Supreme Court upholds new election system in Alaska

JUNEAU (AP) — The Alaska Supreme Court has upheld a voter-approved election system that ends party primaries in the state and institutes ranked-choice voting in general elections.

A brief order on Jan. 19 affirmed a lower court ruling from last year. A fuller opinion explaining the Supreme Court’s decision was expected later.

The ruling comes one day after the justices heard arguments in the case.

The new system, narrowly approved by voters in 2020, is unique among states and will be used for this year’s elections. It is viewed by supporters as a way to encourage civility and cooperation among elected officials by favoring consensus candidates.

Under the new system’s open primary, the top four vote-getters in a race, regardless of party affiliation, will advance to the November general election, where ranked-choice voting will be used.

If no candidate in the general election wins a majority of votes cast, the candidate with the fewest first-preference votes is eliminated. All voters who selected that candidate would have their votes go their second preference, and the votes recounted. The process of elimination will continue until a candidate emerges with a majority of votes and wins.

Attorney Kenneth Jacobus; Scott Kohlhaas, who unsuccessfully ran for the state House in 2020 as a Libertarian; Bob Bird, chair of the Alaskan Independence Party; and Bird’s party sued in late 2020 over the initiative, challenging its constitutionality.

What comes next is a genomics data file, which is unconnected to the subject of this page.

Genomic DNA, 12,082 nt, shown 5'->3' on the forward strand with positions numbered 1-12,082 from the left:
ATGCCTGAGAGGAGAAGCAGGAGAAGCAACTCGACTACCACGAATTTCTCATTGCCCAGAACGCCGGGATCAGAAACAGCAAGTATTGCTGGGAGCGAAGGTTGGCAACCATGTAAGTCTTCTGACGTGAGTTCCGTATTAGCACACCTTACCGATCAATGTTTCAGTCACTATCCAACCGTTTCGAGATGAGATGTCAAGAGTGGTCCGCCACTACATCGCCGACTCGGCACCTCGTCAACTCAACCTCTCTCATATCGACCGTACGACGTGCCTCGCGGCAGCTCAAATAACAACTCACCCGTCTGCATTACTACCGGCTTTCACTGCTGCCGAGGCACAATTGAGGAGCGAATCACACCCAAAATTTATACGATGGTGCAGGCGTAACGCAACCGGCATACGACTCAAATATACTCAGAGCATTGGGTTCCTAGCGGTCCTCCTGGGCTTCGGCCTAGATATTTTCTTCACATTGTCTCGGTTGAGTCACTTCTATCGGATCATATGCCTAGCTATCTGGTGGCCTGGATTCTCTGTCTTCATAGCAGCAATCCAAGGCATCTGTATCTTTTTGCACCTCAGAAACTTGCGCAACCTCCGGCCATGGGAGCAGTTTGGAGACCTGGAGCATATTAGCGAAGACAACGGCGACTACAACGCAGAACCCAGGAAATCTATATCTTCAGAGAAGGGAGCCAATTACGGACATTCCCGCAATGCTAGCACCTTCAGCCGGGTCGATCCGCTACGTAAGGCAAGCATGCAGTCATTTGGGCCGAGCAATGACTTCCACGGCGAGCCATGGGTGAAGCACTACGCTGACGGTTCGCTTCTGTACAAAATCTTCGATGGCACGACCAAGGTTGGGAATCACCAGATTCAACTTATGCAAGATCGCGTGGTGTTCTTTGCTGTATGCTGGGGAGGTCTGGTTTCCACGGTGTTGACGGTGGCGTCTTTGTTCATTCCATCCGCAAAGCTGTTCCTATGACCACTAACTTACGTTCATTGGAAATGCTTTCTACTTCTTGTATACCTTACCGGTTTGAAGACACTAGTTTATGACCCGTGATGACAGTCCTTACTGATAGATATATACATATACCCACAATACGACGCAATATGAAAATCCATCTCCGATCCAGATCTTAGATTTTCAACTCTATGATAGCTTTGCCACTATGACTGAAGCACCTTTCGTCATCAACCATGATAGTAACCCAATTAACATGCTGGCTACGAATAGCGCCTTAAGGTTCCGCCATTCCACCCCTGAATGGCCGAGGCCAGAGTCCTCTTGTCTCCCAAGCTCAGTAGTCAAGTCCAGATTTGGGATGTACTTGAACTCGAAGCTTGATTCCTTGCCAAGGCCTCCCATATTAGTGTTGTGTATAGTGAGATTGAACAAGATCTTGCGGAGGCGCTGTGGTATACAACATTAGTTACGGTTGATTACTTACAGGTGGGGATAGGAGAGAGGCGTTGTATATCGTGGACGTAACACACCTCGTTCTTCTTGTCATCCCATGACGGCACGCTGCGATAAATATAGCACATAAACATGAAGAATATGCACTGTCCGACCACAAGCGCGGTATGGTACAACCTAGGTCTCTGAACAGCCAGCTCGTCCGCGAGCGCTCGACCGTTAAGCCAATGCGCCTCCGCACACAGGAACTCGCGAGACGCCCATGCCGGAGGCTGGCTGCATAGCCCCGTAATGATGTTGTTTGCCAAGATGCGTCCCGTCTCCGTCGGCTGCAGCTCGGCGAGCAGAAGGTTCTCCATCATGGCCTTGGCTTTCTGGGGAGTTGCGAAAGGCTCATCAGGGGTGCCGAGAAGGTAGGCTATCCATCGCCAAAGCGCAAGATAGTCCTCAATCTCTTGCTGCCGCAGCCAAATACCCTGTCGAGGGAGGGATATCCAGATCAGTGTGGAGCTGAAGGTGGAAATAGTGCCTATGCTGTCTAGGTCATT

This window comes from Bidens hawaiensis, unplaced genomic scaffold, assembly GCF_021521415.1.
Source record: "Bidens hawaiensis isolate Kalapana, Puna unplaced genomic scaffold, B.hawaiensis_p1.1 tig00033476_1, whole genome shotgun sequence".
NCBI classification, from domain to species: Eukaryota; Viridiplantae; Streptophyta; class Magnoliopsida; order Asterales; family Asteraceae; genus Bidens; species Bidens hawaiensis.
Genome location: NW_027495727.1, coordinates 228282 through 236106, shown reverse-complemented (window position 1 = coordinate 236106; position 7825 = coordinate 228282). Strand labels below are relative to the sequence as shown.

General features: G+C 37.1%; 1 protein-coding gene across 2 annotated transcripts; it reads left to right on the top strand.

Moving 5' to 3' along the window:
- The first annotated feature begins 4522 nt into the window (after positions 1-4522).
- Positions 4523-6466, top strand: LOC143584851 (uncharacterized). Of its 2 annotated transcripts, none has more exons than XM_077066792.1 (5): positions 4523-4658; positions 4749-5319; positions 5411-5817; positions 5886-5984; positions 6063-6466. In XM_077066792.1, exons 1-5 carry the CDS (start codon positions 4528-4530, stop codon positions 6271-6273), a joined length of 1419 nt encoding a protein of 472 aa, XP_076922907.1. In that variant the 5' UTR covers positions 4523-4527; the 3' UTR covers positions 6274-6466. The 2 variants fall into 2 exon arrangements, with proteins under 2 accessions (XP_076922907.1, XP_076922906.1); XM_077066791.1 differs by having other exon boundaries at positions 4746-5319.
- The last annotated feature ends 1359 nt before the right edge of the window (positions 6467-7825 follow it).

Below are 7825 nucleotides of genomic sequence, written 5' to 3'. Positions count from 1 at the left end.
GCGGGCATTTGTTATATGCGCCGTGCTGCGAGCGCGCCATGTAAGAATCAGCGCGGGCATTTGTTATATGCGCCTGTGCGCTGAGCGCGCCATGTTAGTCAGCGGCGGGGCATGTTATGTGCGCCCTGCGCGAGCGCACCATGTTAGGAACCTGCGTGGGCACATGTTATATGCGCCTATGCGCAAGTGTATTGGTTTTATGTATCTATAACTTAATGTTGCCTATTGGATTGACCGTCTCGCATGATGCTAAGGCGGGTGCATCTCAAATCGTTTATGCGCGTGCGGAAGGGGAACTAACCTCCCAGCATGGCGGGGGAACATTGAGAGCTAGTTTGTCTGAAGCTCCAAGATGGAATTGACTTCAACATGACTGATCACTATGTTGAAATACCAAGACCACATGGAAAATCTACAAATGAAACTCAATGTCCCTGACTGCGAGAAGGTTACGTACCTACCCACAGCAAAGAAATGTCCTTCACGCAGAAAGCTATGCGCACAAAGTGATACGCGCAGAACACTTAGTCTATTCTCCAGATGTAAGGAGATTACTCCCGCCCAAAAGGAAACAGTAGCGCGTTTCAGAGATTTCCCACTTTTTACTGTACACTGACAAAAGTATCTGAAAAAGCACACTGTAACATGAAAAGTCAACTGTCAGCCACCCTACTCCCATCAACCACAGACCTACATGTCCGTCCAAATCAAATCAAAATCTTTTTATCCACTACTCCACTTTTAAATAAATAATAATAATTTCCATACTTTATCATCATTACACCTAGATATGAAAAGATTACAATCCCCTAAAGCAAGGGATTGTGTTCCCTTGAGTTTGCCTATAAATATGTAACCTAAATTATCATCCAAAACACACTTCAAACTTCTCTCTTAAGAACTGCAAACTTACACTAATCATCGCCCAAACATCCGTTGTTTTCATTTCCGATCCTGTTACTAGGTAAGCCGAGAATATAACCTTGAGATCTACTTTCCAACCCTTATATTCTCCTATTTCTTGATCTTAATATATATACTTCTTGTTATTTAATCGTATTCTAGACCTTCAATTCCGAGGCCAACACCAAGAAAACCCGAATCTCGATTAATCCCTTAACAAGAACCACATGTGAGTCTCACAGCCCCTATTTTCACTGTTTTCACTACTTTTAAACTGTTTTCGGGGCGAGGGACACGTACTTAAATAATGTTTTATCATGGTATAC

Jacobus, who argued the case before the Supreme Court, said he was disappointed with the outcome.

“But Alaskans are going to have what they voted for. They voted for it, so they got it, whether people understood it or not,” he said. “And we’re going to have to live with it.”

Jason Grenn, a Republican-turned-independent former state lawmaker and a sponsor of the initiative, said backers can now focus attention on voter education and outreach ahead of the elections.

Laura Fox, an attorney with the Alaska Department of Law, and Scott Kendall, an attorney for the group behind the initiative, argued before the state Supreme Court in support of the system on Jan. 18.

Opponents of the measure argued it would dilute the power of political parties and raised constitutional questions.

Kendall, who helped write the initiative, told justices that political parties “have no right to be gatekeepers to the ballot.”

He said the state and country are “at a turning point,” politically and economically, and that Alaska voters created a “new electoral system that they maybe believe is an attempt to turn the tide toward reason and compromise. They have the right to do that. They have the right to make that experiment.”

Grenn has said the system would reward candidates who are willing to work with others, no matter their party affiliation, and that voters will be “empowered in a different way.”

This year’s elections feature races for U.S. Senate, Alaska’s lone seat in the U.S. House of Representatives, governor and the Legislature.

Under the new system, candidates for governor and lieutenant governor will run as a team from the outset. Previously, winners of their respective party primaries for each office were paired for the general election.

 

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